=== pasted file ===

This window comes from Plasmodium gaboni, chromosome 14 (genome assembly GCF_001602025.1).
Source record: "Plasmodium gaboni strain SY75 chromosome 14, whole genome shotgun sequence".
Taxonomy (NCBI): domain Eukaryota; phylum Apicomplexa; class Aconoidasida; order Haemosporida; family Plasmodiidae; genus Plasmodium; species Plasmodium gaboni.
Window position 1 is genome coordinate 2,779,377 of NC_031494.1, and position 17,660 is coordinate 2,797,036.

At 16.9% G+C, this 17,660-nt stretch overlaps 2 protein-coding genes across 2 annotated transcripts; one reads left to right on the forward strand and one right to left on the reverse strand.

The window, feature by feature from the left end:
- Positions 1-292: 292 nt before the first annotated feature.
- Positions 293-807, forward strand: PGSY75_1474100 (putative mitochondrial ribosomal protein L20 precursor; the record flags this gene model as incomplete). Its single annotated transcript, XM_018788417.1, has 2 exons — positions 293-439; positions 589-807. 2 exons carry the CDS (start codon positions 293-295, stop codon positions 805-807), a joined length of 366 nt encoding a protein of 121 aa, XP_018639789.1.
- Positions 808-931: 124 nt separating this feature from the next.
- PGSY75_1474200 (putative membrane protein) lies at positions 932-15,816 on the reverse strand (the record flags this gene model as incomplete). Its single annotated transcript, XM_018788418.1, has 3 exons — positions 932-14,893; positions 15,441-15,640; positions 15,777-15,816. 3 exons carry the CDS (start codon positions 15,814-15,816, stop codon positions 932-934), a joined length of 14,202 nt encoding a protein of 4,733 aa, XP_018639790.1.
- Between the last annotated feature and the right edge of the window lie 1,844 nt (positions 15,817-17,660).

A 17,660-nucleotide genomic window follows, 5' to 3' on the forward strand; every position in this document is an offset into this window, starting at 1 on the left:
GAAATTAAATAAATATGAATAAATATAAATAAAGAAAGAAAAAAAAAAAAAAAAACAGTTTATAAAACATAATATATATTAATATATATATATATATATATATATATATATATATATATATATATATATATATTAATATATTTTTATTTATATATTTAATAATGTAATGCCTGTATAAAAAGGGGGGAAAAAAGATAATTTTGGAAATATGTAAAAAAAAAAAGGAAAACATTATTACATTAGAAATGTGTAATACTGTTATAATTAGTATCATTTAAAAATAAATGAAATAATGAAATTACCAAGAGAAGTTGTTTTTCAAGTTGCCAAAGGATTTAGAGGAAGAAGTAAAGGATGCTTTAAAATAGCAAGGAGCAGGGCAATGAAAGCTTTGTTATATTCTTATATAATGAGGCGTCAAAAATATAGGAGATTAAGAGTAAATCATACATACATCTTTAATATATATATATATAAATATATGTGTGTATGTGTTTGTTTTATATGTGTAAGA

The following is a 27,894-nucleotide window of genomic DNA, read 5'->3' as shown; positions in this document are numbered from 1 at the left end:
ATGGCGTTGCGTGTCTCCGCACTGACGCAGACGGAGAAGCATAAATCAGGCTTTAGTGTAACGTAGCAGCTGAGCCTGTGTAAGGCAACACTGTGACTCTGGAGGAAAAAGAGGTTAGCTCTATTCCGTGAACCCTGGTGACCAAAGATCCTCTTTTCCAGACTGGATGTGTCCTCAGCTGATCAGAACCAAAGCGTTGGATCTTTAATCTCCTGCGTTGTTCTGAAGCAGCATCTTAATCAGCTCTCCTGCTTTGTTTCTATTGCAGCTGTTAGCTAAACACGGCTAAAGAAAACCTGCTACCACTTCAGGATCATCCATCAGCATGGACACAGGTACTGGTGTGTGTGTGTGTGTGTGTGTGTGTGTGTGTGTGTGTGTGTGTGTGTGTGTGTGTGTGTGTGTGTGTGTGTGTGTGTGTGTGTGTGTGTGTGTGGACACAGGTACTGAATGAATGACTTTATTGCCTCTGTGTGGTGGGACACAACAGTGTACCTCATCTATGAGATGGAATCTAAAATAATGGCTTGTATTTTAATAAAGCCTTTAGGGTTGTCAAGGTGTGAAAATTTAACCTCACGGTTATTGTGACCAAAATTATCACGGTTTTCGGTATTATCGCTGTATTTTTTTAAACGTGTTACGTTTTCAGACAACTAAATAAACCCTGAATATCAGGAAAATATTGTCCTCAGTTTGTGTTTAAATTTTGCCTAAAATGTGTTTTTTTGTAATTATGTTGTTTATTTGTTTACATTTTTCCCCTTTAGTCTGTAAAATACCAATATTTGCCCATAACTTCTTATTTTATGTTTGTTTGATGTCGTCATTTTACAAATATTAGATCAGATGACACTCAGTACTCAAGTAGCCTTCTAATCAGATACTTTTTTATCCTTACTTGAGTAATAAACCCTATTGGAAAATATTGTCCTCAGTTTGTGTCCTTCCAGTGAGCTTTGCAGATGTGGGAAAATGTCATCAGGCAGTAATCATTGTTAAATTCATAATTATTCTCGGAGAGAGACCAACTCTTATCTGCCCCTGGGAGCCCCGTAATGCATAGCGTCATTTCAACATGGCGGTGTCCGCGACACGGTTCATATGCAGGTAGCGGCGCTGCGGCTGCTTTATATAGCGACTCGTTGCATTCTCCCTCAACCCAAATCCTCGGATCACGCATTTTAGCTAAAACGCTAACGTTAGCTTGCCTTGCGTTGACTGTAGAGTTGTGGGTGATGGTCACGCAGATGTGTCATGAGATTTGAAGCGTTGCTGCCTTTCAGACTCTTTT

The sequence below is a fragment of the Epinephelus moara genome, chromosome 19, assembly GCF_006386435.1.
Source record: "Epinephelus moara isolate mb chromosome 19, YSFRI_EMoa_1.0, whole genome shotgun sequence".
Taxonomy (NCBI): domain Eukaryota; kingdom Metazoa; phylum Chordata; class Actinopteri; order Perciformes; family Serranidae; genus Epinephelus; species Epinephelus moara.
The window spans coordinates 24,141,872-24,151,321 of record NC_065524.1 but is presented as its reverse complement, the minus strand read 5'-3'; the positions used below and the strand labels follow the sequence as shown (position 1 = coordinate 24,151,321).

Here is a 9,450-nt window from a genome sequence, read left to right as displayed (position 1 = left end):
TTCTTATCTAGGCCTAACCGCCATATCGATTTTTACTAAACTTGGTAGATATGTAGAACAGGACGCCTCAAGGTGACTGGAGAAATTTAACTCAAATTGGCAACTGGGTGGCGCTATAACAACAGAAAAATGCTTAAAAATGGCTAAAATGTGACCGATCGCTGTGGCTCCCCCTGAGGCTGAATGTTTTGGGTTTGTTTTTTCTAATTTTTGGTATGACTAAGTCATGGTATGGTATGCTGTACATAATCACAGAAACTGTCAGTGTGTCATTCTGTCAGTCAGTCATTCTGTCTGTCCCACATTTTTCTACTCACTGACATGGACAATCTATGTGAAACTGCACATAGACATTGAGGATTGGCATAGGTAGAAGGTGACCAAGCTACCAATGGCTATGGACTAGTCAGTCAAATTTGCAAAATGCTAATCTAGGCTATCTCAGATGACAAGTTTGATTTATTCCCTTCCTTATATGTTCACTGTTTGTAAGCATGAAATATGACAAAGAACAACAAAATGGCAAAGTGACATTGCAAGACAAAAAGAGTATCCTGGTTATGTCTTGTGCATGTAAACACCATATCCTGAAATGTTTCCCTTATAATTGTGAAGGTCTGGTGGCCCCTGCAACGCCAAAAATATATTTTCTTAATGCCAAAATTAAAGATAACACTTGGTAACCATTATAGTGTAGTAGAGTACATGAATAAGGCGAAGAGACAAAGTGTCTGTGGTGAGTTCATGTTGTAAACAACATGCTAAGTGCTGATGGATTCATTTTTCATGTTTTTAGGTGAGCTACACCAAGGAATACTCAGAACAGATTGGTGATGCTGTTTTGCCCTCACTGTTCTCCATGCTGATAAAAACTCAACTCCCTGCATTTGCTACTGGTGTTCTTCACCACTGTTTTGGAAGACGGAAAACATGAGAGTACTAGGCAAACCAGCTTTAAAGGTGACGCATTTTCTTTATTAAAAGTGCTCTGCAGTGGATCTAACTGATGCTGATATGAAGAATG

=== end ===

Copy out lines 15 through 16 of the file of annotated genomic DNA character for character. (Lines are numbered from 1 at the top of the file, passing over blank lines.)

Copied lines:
ATGGCGTTGCGTGTCTCCGCACTGACGCAGACGGAGAAGCATAAATCAGGCTTTAGTGTAACGTAGCAGCTGAGCCTGTGTAAGGCAACACTGTGACTCTGGAGGAAAAAGAGGTTAGCTCTATTCCGTGAACCCTGGTGACCAAAGATCCTCTTTTCCAGACTGGATGTGTCCTCAGCTGATCAGAACCAAAGCGTTGGATCTTTAATCTCCTGCGTTGTTCTGAAGCAGCATCTTAATCAGCTCTCCTGCTTTGTTTCTATTGCAGCTGTTAGCTAAACACGGCTAAAGAAAACCTGCTACCACTTCAGGATCATCCATCAGCATGGACACAGGTACTGGTGTGTGTGTGTGTGTGTGTGTGTGTGTGTGTGTGTGTGTGTGTGTGTGTGTGTGTGTGTGTGTGTGTGTGTGTGTGTGTGTGTGTGTGTGTGTGGACACAGGTACTGAATGAATGACTTTATTGCCTCTGTGTGGTGGGACACAACAGTGTACCTCATCTATGAGATGGAATCTAAAATAATGGCTTGTATTTTAATAAAGCCTTTAGGGTTGTCAAGGTGTGAAAATTTAACCTCACGGTTATTGTGACCAAAATTATCACGGTTTTCGGTATTATCGCTGTATTTTTTTAAACGTGTTACGTTTTCAGACAACTAAATAAACCCTGAATATCAGGAAAATATTGTCCTCAGTTTGTGTTTAAATTTTGCCTAAAATGTGTTTTTTTGTAATTATGTTGTTTATTTGTTTACATTTTTCCCCTTTAGTCTGTAAAATACCAATATTTGCCCATAACTTCTTATTTTATGTTTGTTTGATGTCGTCATTTTACAAATATTAGATCAGATGACACTCAGTACTCAAGTAGCCTTCTAATCAGATACTTTTTTATCCTTACTTGAGTAATAAACCCTATTGGAAAATATTGTCCTCAGTTTGTGTCCTTCCAGTGAGCTTTGCAGATGTGGGAAAATGTCATCAGGCAGTAATCATTGTTAAATTCATAATTATTCTCGGAGAGAGACCAACTCTTATCTGCCCCTGGGAGCCCCGTAATGCATAGCGTCATTTCAACATGGCGGTGTCCGCGACACGGTTCATATGCAGGTAGCGGCGCTGCGGCTGCTTTATATAGCGACTCGTTGCATTCTCCCTCAACCCAAATCCTCGGATCACGCATTTTAGCTAAAACGCTAACGTTAGCTTGCCTTGCGTTGACTGTAGAGTTGTGGGTGATGGTCACGCAGATGTGTCATGAGATTTGAAGCGTTGCTGCCTTTCAGACTCTTTT

The sequence below is a fragment of the Epinephelus moara genome, chromosome 19, assembly GCF_006386435.1.